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Danielle McCleave

Danielle McCleave in the spring 2022 semester became the first Black woman to earn a Doctor of Architecture professional degree at the University of Hawaiʻi at Mānoa School of Architecture.

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“When I first found out I would be the first Black woman to obtain this degree, I was hit with a variety of emotions. I was excited to be in this position of trailblazing, and I knew it would be encouraging for other Black women looking to get into design. I was also proud to have been here, this program is not easy, and I had to overcome a lot to accomplish it, but I was also saddened that in 2022, there are still firsts like this to be had. It honestly is overdue, and I feel like there is room for improvement in the architecture world, and in the architecture curriculum to highlight and showcase more females and people of color designers,” said McCleave.

Nationally, the number of licensed Black architects in the U.S. sits at just 2% of 116,242. Of that number, Black female architects represent only 0.4% of licensed architects, making this a milestone for UH Mānoa and the national architectural professional community.

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“We have learned time and time again that representation matters, and how important it is to be able to see yourself in other people doing different things, so I hope that my journey can be an encouragement for other women and people of color to get into architecture and design,” said McCleave. “Black women are deeply underrepresented as architects and designers. I strongly believe that great design is a right not a privilege, and for that to happen, there needs to be designers that are a part of and deeply understand the communities they are designing for.”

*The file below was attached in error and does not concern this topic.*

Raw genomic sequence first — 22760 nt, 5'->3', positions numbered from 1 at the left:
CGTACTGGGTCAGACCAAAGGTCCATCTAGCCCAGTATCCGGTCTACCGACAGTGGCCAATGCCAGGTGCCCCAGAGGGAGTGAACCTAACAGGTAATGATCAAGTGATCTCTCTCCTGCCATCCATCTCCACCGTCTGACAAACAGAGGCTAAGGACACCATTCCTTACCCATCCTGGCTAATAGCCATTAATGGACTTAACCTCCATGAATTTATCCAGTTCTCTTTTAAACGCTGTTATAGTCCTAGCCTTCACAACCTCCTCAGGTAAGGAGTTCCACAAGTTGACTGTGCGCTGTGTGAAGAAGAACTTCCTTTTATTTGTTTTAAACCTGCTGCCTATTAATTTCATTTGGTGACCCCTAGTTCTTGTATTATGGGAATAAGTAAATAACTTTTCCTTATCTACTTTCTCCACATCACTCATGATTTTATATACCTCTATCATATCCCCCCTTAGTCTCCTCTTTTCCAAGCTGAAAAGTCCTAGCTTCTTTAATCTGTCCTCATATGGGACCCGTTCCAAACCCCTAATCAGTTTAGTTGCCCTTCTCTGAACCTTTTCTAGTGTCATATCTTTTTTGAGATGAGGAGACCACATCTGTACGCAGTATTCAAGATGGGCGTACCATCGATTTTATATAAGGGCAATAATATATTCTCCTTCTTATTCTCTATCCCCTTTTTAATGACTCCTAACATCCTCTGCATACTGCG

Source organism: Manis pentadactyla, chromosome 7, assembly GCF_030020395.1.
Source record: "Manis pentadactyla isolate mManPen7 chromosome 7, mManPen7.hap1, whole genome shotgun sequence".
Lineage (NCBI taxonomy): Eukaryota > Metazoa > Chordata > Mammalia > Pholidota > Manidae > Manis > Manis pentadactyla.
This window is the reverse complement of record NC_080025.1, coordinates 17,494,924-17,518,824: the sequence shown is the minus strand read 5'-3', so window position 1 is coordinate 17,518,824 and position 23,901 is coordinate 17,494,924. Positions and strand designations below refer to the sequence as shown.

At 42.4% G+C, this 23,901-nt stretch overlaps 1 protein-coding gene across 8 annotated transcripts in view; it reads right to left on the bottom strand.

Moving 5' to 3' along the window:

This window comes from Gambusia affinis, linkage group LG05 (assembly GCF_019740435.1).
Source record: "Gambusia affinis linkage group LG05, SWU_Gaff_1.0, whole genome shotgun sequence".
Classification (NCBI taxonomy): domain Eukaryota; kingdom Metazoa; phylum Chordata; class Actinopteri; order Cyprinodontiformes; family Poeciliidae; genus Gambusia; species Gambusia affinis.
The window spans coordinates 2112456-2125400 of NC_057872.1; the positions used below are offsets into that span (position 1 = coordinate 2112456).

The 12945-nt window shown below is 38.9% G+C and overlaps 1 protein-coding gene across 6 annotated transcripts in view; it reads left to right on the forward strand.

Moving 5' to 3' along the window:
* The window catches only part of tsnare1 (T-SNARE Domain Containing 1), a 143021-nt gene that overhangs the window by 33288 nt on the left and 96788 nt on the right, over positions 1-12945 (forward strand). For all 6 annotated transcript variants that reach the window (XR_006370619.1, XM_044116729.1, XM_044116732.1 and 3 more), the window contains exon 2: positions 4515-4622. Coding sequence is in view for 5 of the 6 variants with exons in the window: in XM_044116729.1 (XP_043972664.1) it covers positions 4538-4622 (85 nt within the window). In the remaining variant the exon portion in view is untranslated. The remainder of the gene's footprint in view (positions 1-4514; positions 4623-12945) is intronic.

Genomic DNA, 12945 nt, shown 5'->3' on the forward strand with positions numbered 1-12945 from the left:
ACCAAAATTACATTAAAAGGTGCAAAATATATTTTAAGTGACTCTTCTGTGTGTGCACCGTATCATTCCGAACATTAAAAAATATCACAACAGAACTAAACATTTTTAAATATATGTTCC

Diversifying architecture

Before earning her doctorate, McCleave earned her bachelor of fine arts with an emphasis in sculpture and painting from Belmont University in Nashville, Tennessee. While at UH Mānoa, McCleave won the Hawaiʻi Architectural Foundation award for her thesis on housing, titled “Redesigning the Hood: Using Culturally Aware Wellness as a Tool to Inform Architectural Design,” and wants to continue her research of equitable housing and culturally aware design practices in architecture, and also continue incorporating her art into architecture and design practices.

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“Historically, architecture has been a predominantly white and male profession and it remains so,” said Laura McGuire, a UH Mānoa assistant professor of architectural history, theory and criticism. “But with graduates like Danielle that will hopefully change. It is vital that architects represent all walks of life and cultural experiences and Danielle’s achievement is a significant step in that direction. Her graduation is also an important step for the School of Architecture. We are already one of the most ethnically diverse architecture schools in the nation, but have graduated only a handful Black Doctor of Architecture students. We hope that with examples like Danielle, UH Mānoa can attract more Black undergraduate and graduate students whose life experiences will further enrich the university community.”

McCleave hopes that by sharing her milestone it encourages people to look into more diverse architecture practices and people for their knowledge and case studies.

“I am so grateful for my time at UH, and the teachers that helped me to grow as a student and professional, I can’t lie and say that it was easy, but I truly would not have been able to accomplish any of this if it weren’t for my classmates, friends and family,” said McCleave. “I am excited to see the future of the architecture department and UH as a whole as it becomes more and more diverse and equitable.”

This achievement is an example of UH Mānoa’s goal of Enhancing Student Success (PDF), one of four goals identified in the 2015–25 Strategic Plan (PDF), updated in December 2020.

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